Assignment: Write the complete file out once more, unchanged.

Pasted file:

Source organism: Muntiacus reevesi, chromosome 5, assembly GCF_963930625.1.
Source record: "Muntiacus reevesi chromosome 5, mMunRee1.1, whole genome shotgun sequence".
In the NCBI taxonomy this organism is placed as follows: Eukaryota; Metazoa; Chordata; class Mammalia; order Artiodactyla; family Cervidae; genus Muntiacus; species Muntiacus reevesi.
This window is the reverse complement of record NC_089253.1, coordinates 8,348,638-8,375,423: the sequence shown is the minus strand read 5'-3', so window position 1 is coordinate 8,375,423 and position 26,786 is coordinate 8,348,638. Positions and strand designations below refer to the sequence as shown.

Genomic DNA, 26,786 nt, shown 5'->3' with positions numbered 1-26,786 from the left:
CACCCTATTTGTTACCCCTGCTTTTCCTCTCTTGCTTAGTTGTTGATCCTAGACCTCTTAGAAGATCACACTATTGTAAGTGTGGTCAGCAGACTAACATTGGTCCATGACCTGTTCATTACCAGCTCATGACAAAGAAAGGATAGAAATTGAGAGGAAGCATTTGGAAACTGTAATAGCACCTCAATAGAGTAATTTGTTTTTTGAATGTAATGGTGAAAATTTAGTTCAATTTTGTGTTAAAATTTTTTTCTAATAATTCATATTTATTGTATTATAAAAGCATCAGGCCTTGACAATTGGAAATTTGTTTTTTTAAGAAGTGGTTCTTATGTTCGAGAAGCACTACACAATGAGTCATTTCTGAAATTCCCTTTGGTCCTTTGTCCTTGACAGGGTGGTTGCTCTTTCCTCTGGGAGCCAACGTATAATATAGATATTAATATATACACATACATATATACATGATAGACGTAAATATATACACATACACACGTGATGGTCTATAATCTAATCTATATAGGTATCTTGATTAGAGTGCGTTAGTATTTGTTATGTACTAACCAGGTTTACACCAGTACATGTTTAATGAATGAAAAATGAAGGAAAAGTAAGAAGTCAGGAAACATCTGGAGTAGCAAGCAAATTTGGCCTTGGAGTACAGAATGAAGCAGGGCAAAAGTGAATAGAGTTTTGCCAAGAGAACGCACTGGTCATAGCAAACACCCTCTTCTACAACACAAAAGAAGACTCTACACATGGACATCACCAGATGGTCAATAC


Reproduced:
Source organism: Muntiacus reevesi, chromosome 5, assembly GCF_963930625.1.
Source record: "Muntiacus reevesi chromosome 5, mMunRee1.1, whole genome shotgun sequence".
In the NCBI taxonomy this organism is placed as follows: Eukaryota; Metazoa; Chordata; class Mammalia; order Artiodactyla; family Cervidae; genus Muntiacus; species Muntiacus reevesi.
This window is the reverse complement of record NC_089253.1, coordinates 8,348,638-8,375,423: the sequence shown is the minus strand read 5'-3', so window position 1 is coordinate 8,375,423 and position 26,786 is coordinate 8,348,638. Positions and strand designations below refer to the sequence as shown.

Genomic DNA, 26,786 nt, shown 5'->3' with positions numbered 1-26,786 from the left:
CACCCTATTTGTTACCCCTGCTTTTCCTCTCTTGCTTAGTTGTTGATCCTAGACCTCTTAGAAGATCACACTATTGTAAGTGTGGTCAGCAGACTAACATTGGTCCATGACCTGTTCATTACCAGCTCATGACAAAGAAAGGATAGAAATTGAGAGGAAGCATTTGGAAACTGTAATAGCACCTCAATAGAGTAATTTGTTTTTTGAATGTAATGGTGAAAATTTAGTTCAATTTTGTGTTAAAATTTTTTTCTAATAATTCATATTTATTGTATTATAAAAGCATCAGGCCTTGACAATTGGAAATTTGTTTTTTTAAGAAGTGGTTCTTATGTTCGAGAAGCACTACACAATGAGTCATTTCTGAAATTCCCTTTGGTCCTTTGTCCTTGACAGGGTGGTTGCTCTTTCCTCTGGGAGCCAACGTATAATATAGATATTAATATATACACATACATATATACATGATAGACGTAAATATATACACATACACACGTGATGGTCTATAATCTAATCTATATAGGTATCTTGATTAGAGTGCGTTAGTATTTGTTATGTACTAACCAGGTTTACACCAGTACATGTTTAATGAATGAAAAATGAAGGAAAAGTAAGAAGTCAGGAAACATCTGGAGTAGCAAGCAAATTTGGCCTTGGAGTACAGAATGAAGCAGGGCAAAAGTGAATAGAGTTTTGCCAAGAGAACGCACTGGTCATAGCAAACACCCTCTTCTACAACACAAAAGAAGACTCTACACATGGACATCACCAGATGGTCAATAC